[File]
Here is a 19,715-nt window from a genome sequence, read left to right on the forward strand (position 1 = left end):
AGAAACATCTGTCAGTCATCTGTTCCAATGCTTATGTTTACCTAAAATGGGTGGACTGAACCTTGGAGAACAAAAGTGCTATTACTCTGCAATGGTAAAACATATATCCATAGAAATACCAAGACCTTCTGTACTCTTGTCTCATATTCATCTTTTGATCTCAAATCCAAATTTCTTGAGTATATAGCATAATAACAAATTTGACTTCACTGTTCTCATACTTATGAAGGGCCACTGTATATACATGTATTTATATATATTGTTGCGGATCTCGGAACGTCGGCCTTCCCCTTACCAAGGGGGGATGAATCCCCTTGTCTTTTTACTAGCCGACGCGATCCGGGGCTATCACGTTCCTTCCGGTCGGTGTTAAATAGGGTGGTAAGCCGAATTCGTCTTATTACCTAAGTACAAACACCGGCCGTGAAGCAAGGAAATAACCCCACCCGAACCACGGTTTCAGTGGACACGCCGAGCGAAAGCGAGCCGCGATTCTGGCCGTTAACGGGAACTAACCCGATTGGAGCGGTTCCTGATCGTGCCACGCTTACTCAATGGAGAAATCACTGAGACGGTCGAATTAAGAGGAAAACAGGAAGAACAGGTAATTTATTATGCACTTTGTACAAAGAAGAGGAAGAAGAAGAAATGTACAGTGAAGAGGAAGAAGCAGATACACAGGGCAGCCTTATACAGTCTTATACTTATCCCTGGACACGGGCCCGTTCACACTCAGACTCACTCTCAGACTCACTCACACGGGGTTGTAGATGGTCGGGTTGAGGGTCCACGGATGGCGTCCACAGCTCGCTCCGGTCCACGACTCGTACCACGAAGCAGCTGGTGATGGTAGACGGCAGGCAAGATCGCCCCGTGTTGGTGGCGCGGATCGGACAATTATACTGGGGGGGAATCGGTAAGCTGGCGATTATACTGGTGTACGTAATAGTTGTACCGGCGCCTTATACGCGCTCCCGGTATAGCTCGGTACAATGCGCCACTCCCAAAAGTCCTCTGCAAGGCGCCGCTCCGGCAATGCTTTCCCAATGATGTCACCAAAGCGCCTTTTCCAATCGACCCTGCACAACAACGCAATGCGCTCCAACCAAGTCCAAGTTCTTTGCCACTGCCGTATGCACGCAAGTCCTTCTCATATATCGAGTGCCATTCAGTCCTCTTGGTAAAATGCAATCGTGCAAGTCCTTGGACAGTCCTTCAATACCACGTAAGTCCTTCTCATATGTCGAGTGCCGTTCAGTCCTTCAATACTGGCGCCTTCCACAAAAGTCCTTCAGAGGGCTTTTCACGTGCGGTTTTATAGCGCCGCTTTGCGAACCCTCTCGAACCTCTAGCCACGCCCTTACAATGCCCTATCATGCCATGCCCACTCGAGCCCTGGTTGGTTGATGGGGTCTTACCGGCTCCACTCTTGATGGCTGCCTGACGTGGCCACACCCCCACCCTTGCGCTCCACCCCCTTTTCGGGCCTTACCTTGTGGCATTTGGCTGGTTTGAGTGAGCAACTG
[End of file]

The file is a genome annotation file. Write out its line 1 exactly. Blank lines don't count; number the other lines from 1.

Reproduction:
Here is a 19,715-nt window from a genome sequence, read left to right on the forward strand (position 1 = left end):